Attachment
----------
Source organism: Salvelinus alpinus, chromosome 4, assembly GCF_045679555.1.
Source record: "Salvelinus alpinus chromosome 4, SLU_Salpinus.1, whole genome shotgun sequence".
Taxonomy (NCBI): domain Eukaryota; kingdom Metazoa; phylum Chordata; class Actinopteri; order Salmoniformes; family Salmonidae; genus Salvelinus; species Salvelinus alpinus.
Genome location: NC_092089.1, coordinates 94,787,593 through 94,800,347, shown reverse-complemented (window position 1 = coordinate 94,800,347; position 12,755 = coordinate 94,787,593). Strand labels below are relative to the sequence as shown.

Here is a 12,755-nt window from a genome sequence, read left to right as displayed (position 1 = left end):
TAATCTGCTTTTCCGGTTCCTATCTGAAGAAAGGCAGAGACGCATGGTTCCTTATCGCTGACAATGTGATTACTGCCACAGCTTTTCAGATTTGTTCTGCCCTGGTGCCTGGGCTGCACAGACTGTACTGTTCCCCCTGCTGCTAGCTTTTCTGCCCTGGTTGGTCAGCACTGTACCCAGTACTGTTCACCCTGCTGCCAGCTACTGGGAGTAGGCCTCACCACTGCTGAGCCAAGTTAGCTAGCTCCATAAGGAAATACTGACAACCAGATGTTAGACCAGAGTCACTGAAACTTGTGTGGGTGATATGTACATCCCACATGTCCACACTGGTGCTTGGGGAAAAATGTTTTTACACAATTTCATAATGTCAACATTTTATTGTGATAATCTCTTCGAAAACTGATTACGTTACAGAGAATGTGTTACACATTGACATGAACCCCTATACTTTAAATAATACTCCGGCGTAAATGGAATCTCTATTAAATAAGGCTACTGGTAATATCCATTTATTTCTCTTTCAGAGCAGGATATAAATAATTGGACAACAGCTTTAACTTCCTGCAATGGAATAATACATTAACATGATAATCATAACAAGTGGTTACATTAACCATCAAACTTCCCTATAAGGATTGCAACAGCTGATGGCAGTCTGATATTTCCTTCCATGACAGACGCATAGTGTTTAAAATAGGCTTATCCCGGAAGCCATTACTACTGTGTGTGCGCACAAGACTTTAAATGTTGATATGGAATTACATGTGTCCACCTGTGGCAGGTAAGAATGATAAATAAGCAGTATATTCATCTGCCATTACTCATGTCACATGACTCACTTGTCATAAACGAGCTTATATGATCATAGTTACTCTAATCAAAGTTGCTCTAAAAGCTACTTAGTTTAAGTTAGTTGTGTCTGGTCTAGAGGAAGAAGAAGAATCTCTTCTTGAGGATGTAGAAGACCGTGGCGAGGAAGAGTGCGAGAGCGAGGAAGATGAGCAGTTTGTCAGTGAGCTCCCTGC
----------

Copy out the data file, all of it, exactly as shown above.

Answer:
Source organism: Salvelinus alpinus, chromosome 4, assembly GCF_045679555.1.
Source record: "Salvelinus alpinus chromosome 4, SLU_Salpinus.1, whole genome shotgun sequence".
Taxonomy (NCBI): domain Eukaryota; kingdom Metazoa; phylum Chordata; class Actinopteri; order Salmoniformes; family Salmonidae; genus Salvelinus; species Salvelinus alpinus.
Genome location: NC_092089.1, coordinates 94,787,593 through 94,800,347, shown reverse-complemented (window position 1 = coordinate 94,800,347; position 12,755 = coordinate 94,787,593). Strand labels below are relative to the sequence as shown.

Here is a 12,755-nt window from a genome sequence, read left to right as displayed (position 1 = left end):
TAATCTGCTTTTCCGGTTCCTATCTGAAGAAAGGCAGAGACGCATGGTTCCTTATCGCTGACAATGTGATTACTGCCACAGCTTTTCAGATTTGTTCTGCCCTGGTGCCTGGGCTGCACAGACTGTACTGTTCCCCCTGCTGCTAGCTTTTCTGCCCTGGTTGGTCAGCACTGTACCCAGTACTGTTCACCCTGCTGCCAGCTACTGGGAGTAGGCCTCACCACTGCTGAGCCAAGTTAGCTAGCTCCATAAGGAAATACTGACAACCAGATGTTAGACCAGAGTCACTGAAACTTGTGTGGGTGATATGTACATCCCACATGTCCACACTGGTGCTTGGGGAAAAATGTTTTTACACAATTTCATAATGTCAACATTTTATTGTGATAATCTCTTCGAAAACTGATTACGTTACAGAGAATGTGTTACACATTGACATGAACCCCTATACTTTAAATAATACTCCGGCGTAAATGGAATCTCTATTAAATAAGGCTACTGGTAATATCCATTTATTTCTCTTTCAGAGCAGGATATAAATAATTGGACAACAGCTTTAACTTCCTGCAATGGAATAATACATTAACATGATAATCATAACAAGTGGTTACATTAACCATCAAACTTCCCTATAAGGATTGCAACAGCTGATGGCAGTCTGATATTTCCTTCCATGACAGACGCATAGTGTTTAAAATAGGCTTATCCCGGAAGCCATTACTACTGTGTGTGCGCACAAGACTTTAAATGTTGATATGGAATTACATGTGTCCACCTGTGGCAGGTAAGAATGATAAATAAGCAGTATATTCATCTGCCATTACTCATGTCACATGACTCACTTGTCATAAACGAGCTTATATGATCATAGTTACTCTAATCAAAGTTGCTCTAAAAGCTACTTAGTTTAAGTTAGTTGTGTCTGGTCTAGAGGAAGAAGAAGAATCTCTTCTTGAGGATGTAGAAGACCGTGGCGAGGAAGAGTGCGAGAGCGAGGAAGATGAGCAGTTTGTCAGTGAGCTCCCTGC